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  WHATS NEW ? IMPORTANT NOTE for U.S.A. IMPORTERS. While an Import Permit is only required for more than 13 items, we strongly recommend you obtain this free Permit to expedite delivery of parcels.Parcels without the greenyellow USDA sticker may be delayed.
See link below  USA Phytos and Permits.
         Other countries; if you have an Import permit, please post or email a copy.

In FLASK.   Aerides quinquevulnerum purpureum Vanda bensoneae Oncidium hyphaematicum Dendrobium trilamellatum
Paphiopedilum gratrixianum

 In PLANTS.   Due to the continuing potting and repotting schedule, we suggest that you send your want list of species by email to Ready to replate.
Phalaenopsis violacea Sumatra Photo right and  Phal violacea alba x alba.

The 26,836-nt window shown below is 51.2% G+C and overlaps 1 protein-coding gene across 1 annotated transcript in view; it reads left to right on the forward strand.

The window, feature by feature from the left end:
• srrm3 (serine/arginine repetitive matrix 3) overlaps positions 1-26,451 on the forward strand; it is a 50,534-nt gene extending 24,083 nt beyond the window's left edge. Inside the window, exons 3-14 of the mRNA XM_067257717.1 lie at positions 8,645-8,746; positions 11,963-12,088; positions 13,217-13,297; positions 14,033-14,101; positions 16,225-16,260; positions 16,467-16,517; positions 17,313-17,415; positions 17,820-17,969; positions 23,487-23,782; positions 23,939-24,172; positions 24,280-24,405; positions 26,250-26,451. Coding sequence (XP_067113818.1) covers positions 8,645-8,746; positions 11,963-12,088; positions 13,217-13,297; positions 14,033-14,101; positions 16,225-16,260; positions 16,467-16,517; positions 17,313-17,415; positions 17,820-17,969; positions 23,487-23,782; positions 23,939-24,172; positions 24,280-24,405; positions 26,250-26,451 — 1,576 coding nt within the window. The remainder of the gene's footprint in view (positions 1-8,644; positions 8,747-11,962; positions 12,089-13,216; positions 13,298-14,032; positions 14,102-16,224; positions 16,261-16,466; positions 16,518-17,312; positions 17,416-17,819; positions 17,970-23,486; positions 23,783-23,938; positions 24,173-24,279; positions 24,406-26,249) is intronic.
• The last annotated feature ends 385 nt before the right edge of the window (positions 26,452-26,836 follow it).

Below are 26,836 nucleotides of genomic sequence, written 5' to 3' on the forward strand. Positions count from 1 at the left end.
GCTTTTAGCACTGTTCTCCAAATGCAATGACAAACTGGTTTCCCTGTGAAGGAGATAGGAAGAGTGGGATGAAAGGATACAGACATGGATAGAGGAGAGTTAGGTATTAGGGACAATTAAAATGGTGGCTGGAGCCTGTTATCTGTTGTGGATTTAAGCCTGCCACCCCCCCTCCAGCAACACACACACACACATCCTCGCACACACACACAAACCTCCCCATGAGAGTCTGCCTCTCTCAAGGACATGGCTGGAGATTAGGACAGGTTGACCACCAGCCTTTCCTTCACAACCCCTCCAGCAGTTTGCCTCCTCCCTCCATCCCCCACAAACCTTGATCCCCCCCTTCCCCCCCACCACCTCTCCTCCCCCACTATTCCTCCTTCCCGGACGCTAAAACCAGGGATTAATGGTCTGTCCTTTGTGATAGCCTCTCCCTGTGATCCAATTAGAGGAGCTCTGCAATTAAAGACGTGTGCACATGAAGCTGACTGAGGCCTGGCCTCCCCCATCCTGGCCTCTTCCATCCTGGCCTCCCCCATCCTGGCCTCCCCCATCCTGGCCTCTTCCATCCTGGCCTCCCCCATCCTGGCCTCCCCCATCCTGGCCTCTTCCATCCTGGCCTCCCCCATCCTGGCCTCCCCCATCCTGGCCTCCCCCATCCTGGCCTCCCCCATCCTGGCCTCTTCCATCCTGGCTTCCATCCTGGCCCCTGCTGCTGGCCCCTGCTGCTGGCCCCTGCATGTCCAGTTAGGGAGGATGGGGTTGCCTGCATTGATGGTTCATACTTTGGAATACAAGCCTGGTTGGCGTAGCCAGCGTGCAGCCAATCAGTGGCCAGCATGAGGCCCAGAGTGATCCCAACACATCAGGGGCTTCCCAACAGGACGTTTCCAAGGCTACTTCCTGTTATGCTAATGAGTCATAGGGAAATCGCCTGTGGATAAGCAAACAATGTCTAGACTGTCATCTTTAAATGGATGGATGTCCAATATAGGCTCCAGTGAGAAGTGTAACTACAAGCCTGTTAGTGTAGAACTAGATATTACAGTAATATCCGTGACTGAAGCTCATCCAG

Macodes lowii, Goodyera hispida and Dossinia marmorata  Jewel Orchids.
Coryanthes species,  Catasetums and Mormodes species
Cymbidiella rhodochila
 Culture.   Conservation, the long and the short of it all. Bulbopyllums

International payments.  Paypal, Western Union, Bank EFT.
CITES. Flasks exempt.

Flasking supplies, medias, nonabsorb cotton wool. Notes on flasking.

Seed for saleEmail  now for a list of available species orchid seed.
Orchid Auction.   Busy auction site for Plants, Flasks, Books. Sell, buy and find your treasures.

Phytosanitary Certificates, Exdoc, Bank Fees.  Check your countries import requirements.
USA Phytos & Permits.  For info on obtaining an Import Permit and import requirement details

Cloud Forest InstituteJoin Conservation of cloud forest.